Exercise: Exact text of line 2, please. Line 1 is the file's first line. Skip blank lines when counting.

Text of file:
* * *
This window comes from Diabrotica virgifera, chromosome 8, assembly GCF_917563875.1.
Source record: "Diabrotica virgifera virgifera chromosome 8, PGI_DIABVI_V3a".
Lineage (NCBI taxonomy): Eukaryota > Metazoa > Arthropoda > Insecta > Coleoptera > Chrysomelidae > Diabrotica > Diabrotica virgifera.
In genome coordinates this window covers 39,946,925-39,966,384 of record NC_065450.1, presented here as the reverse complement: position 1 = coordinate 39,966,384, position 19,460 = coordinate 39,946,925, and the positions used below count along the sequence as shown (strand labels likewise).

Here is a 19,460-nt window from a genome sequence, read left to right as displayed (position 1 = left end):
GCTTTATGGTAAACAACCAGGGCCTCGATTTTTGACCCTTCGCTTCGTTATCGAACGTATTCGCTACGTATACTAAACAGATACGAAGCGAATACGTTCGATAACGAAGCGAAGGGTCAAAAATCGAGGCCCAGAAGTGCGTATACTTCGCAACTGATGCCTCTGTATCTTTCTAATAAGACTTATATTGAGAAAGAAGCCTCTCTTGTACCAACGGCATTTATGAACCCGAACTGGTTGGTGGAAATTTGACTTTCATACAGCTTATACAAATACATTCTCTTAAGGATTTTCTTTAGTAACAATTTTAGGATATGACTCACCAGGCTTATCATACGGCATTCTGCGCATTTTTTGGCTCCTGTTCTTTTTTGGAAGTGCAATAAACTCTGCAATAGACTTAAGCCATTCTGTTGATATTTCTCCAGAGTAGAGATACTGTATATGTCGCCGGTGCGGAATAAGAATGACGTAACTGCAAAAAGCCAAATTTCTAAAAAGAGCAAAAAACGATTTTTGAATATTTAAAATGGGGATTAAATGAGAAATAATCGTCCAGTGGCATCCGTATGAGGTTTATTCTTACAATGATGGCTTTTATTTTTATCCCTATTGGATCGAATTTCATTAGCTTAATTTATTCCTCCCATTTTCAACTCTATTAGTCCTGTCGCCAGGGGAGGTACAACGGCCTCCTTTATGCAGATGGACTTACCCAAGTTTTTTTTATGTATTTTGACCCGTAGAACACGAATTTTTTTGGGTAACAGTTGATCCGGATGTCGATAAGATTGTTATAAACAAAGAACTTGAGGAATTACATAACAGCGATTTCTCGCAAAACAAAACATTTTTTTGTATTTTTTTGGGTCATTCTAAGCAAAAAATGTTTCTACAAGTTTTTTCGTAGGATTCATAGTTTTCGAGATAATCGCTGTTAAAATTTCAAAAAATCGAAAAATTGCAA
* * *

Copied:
Source record: "Diabrotica virgifera virgifera chromosome 8, PGI_DIABVI_V3a".